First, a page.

Newton, Isaac - Research Article from Encyclopedia of Science, Technology, and Ethics

This encyclopedia article consists of approximately 9 pages of information about Newton, Isaac.
This section contains 2,525 words
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Enlightenment Image and Correction

Despite his popular association with a deterministic and purely mechanical cosmos, Newton's image as a rationalist proponent of a clockwork universe is a wishful construction of Enlightenment apologists who re-crafted him in their own mold. Newton's natural philosophical ethos conforms more closely to Renaissance ideals. He was committed to the goal of recovering the prisca sapientia (ancient wisdom), believing that the ancients possessed superior forms of knowledge that could and should be recovered. Newton's public and private writings show that he rejected the idea of a mechanized universe, holding instead to a providentialist view in which God periodically intervenes to keep Nature on course. Newton's supporter Samuel Clarke (1675–1729) eloquently defended these ideas in his famous correspondence of 1715 to 1716 with the German philosopher Gottfried Leibniz (1646–1716). Newton also worked to reintroduce spirit into natural philosophy. Further his surviving papers reveal that he was not...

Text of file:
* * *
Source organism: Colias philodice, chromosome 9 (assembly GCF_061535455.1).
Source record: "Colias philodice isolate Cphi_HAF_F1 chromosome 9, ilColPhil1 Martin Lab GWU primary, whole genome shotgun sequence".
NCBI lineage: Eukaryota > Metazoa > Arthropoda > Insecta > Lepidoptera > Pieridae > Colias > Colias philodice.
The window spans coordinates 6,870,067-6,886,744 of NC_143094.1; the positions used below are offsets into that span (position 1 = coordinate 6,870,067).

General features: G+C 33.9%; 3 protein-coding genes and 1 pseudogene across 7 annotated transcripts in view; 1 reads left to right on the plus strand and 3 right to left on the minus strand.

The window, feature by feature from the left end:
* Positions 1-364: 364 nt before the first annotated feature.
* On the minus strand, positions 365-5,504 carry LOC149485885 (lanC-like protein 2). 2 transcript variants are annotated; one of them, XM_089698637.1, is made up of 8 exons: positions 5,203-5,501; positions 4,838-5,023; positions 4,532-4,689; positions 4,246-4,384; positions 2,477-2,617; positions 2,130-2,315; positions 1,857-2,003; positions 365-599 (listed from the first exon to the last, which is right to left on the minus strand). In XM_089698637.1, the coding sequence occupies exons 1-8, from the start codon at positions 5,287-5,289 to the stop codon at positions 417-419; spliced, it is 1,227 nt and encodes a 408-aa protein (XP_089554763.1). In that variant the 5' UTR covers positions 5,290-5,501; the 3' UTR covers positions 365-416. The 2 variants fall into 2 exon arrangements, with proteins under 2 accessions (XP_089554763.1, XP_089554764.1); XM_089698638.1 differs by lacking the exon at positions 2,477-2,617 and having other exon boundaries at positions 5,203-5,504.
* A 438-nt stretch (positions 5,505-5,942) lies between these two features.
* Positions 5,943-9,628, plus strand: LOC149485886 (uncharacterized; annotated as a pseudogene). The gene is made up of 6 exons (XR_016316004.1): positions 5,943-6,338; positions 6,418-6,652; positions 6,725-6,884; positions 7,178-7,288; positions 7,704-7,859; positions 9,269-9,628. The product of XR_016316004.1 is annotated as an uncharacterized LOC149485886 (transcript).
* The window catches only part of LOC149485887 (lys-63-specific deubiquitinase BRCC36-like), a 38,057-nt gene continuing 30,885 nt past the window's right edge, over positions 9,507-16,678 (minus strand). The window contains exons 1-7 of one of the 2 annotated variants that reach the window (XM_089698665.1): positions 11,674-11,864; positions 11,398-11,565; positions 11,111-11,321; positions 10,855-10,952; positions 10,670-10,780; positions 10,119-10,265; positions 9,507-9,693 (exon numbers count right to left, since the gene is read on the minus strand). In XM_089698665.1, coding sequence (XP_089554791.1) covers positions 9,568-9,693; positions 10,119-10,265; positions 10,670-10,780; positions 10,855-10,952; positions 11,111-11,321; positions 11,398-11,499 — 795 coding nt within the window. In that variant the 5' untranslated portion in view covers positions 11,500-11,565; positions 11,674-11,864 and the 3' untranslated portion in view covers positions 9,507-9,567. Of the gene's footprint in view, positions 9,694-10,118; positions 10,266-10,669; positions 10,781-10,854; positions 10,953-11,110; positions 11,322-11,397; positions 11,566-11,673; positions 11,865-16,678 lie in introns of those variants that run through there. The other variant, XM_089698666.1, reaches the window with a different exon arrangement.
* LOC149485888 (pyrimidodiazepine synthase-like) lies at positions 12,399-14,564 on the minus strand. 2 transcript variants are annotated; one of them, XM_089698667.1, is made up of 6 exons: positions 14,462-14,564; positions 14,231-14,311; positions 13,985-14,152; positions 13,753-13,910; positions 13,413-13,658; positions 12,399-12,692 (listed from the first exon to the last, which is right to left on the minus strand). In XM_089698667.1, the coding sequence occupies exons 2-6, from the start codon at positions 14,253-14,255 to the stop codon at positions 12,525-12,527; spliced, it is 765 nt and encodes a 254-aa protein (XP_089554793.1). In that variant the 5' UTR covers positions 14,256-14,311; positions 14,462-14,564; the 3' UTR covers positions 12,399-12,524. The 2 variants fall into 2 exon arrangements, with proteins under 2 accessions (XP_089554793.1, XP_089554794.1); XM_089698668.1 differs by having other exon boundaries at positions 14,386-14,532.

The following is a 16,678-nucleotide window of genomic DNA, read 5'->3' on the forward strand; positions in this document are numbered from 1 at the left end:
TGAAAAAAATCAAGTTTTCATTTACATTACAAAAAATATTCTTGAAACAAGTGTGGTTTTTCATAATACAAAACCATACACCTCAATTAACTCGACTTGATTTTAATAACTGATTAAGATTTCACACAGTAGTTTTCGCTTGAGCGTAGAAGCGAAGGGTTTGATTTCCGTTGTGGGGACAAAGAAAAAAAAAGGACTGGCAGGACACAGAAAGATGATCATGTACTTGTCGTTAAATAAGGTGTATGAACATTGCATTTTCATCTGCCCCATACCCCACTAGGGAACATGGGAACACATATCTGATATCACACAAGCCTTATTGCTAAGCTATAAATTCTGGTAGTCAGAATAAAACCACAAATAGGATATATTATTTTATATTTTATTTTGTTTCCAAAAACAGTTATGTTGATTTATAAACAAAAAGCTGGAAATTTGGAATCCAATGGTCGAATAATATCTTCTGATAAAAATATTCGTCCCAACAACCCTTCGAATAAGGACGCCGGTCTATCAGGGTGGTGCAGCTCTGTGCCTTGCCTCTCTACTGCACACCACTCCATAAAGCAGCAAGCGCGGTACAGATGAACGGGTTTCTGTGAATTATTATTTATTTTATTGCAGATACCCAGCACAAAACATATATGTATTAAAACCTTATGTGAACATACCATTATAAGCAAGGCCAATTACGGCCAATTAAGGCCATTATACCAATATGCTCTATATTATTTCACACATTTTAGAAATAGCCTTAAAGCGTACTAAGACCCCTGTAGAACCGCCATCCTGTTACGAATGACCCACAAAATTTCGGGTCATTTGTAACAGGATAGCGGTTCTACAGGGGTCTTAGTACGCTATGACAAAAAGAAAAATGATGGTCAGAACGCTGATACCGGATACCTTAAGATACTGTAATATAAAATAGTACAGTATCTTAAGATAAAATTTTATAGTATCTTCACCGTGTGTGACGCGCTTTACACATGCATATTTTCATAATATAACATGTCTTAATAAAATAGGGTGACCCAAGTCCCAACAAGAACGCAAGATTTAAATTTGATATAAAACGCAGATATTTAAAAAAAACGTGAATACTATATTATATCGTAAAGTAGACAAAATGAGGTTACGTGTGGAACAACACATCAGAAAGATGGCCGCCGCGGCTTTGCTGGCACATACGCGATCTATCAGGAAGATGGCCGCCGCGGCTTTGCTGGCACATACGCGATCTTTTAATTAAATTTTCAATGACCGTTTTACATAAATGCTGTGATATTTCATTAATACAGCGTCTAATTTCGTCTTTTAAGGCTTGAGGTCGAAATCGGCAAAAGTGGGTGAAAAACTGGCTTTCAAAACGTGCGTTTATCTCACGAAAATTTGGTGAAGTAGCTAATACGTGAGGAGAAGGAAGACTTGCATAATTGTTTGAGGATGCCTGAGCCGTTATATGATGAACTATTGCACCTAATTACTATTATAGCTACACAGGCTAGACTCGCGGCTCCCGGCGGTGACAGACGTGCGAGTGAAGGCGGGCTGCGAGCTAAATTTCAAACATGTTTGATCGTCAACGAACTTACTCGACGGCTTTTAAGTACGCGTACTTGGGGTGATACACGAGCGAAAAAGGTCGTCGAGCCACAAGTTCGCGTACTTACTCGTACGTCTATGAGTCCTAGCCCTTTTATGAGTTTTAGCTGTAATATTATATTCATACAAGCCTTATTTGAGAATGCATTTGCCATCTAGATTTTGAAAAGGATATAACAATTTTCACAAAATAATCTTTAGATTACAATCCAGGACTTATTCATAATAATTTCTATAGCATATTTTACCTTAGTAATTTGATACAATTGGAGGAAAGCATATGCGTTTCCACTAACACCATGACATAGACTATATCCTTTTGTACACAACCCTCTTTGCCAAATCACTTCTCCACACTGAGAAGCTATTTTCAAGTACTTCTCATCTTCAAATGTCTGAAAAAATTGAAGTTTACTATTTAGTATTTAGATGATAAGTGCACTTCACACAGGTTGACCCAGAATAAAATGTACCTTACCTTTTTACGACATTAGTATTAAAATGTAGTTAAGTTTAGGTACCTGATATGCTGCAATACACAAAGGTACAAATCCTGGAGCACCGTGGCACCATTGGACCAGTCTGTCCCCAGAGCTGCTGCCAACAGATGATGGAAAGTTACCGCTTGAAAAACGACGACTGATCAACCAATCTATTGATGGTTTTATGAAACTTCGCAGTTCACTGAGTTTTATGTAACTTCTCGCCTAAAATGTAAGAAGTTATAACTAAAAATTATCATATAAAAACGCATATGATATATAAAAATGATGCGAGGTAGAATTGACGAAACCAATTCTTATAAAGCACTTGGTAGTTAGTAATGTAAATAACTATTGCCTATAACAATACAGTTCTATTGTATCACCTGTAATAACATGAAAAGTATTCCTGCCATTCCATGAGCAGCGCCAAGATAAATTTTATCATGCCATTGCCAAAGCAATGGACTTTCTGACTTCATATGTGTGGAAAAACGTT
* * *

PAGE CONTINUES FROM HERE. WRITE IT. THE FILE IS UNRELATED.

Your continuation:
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This section contains 2,525 words
(approx. 9 pages at 300 words per page)
Buy the Newton, Isaac Encyclopedia Article
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Encyclopedia of Science, Technology, and Ethics
Newton, Isaac from Encyclopedia of Science, Technology, and Ethics. Copyright © 2001-2006 by Macmillan Reference USA, an imprint of the Gale Group. All rights reserved.
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